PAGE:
But as we’ve seen with other typographically similar yet different email addresses, there sometimes are ways to do so.

You can send an email explaining the situation to the other email address. Make sure to enter the other one, and not your own.

You could reply to the sender indicating the error, or what you believe to be the error.

Since you have the other contact information for this woman in Belgium, you could call her, or write a physical letter to her explaining the situation.

You can also ignore the situation. Given that this other person is not getting emails that she expects – and it sounds like some of them are important – it’s very likely that she’ll end up needing to correct the error on her own.

11 comments on “Why Am I Getting Email for Another Person in Another Country?”

  1. This makes sense, but how does it explain the problem with the Apple ID? If the .com user had already set up the Apple ID with the .com account, how was the .be or whatever user able to access it to enter her own information?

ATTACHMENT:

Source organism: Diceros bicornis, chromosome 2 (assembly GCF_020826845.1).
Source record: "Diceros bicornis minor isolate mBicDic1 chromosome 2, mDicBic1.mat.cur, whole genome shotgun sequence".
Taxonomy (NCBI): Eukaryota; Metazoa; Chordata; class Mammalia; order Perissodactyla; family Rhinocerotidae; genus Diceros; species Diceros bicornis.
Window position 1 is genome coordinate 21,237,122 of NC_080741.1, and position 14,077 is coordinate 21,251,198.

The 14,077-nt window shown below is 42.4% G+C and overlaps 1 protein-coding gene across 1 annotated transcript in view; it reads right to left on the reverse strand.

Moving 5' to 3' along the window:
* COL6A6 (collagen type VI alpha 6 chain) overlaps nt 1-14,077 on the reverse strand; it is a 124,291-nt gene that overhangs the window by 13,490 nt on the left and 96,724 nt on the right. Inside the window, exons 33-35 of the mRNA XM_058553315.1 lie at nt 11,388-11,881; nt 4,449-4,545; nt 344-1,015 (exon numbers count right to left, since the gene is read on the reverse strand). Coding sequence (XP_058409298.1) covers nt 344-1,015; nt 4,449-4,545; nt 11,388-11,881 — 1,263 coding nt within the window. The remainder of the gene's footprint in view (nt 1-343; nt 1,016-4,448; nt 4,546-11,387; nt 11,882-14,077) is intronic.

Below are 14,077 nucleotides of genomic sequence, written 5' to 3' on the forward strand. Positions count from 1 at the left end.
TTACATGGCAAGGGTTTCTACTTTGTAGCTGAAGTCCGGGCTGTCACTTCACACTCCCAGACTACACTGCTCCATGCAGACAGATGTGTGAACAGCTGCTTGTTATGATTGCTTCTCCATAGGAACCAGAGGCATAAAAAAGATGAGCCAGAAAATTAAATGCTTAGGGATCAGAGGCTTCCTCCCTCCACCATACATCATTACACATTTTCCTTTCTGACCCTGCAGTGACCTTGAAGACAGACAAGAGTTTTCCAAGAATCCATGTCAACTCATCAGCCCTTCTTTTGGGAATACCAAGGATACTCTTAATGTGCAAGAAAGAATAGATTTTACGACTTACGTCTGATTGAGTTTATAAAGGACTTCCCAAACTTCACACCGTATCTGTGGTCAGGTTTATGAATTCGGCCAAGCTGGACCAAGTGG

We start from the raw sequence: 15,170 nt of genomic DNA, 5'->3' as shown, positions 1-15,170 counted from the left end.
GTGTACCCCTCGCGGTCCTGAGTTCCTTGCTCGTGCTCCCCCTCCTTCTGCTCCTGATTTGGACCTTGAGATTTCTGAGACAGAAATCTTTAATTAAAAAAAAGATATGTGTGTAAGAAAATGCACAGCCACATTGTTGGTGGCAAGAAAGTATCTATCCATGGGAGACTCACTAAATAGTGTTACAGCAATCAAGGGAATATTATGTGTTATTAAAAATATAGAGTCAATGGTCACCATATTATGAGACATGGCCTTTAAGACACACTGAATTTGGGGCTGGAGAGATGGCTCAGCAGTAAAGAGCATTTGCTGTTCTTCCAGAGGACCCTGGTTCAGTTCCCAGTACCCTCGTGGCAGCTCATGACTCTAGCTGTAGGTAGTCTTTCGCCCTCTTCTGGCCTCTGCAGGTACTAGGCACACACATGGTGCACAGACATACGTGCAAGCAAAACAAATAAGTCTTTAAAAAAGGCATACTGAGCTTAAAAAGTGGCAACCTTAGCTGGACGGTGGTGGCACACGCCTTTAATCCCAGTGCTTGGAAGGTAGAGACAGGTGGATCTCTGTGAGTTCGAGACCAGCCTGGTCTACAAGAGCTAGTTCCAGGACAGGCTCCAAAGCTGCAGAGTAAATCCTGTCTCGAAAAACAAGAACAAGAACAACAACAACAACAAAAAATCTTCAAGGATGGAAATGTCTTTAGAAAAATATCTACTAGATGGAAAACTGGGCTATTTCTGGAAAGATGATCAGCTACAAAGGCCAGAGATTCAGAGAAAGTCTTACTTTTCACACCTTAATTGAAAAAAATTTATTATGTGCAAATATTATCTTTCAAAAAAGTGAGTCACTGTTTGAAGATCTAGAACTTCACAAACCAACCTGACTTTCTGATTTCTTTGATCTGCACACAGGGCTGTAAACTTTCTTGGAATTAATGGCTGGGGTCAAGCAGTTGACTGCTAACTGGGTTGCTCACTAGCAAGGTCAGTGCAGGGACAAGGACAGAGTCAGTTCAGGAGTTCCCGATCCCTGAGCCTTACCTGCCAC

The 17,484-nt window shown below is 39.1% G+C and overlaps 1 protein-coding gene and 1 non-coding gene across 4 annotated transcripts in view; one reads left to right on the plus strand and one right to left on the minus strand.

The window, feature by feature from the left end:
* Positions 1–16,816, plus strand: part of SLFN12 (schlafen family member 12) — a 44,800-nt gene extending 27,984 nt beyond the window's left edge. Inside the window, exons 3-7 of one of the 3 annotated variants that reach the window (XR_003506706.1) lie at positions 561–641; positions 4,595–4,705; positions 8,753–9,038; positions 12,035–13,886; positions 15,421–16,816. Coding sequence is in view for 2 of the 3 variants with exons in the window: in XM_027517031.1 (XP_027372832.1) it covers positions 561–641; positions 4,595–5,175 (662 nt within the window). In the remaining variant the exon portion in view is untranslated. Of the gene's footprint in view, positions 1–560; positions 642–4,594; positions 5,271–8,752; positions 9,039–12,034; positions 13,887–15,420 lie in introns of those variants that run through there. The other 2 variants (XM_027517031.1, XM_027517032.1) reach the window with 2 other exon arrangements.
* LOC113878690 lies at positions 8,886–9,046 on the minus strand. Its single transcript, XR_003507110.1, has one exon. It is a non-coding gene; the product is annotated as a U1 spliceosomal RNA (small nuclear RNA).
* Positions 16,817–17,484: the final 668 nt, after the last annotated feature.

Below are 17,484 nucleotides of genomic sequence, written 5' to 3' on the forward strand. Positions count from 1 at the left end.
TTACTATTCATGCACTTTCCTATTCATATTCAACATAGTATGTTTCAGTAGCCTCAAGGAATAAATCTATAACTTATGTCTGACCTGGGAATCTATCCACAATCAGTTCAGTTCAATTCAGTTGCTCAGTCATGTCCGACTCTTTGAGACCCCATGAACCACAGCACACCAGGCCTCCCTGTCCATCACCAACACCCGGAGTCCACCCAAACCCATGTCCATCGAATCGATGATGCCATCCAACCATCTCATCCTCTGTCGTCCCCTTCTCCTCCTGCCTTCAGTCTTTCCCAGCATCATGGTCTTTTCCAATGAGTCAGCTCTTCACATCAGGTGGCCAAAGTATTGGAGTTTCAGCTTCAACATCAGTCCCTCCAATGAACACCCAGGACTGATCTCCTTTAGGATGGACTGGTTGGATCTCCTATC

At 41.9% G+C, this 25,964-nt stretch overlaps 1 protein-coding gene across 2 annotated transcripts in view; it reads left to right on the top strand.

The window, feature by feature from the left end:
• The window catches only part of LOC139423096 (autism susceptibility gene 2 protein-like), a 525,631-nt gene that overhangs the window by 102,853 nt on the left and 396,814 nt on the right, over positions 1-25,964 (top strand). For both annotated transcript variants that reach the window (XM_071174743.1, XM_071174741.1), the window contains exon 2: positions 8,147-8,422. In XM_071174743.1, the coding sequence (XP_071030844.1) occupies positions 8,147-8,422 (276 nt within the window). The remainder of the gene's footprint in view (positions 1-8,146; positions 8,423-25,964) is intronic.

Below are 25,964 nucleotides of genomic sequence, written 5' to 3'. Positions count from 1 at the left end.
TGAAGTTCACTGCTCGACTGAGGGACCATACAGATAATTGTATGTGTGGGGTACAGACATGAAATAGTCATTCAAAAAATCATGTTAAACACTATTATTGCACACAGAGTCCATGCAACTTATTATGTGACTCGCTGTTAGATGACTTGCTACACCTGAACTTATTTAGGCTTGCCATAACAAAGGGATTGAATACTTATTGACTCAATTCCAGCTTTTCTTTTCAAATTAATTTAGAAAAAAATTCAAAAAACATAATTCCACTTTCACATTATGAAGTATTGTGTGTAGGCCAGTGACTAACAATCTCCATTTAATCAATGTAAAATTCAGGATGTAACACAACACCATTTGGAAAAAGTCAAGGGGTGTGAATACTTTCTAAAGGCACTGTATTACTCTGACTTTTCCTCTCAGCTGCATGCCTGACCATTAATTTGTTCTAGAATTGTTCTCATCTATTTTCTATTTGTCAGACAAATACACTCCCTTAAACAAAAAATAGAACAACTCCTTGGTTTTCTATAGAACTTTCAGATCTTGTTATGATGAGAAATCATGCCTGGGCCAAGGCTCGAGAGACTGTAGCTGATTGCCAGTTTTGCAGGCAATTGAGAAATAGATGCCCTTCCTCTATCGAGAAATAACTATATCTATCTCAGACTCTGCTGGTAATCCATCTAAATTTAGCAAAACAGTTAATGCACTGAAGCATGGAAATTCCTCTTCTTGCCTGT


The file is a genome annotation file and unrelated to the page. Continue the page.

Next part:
2. I read the article on people getting email intended for others with interest but I have something to add. Gmail states that full stops (periods) are not recognised in email addresses, However my wife who had an address of {email.address.removed} suddenly got a load of comfirmations of purchases from various companies one Xmas. The confirmation mail was addresses to {emailaddressremoved} I was able to go into the account of {emailaddressremoved} and change the password. However it was no good trying to notify the other person by email as the emails all got sent to my wife. Obviously the other person realised that somebody had changed their password and changed it again. This went on for a while until the other person (a resident of Malta) closed their email account and used another address as it didn’t happen again after that.
    I did try to notify gmail of the problem but they are not easy people to contact. Whether this still applies or not I have no idea as this was a couple of years ago that this happened.

    • […]I was able to go into the account of {emailaddressremoved}[…]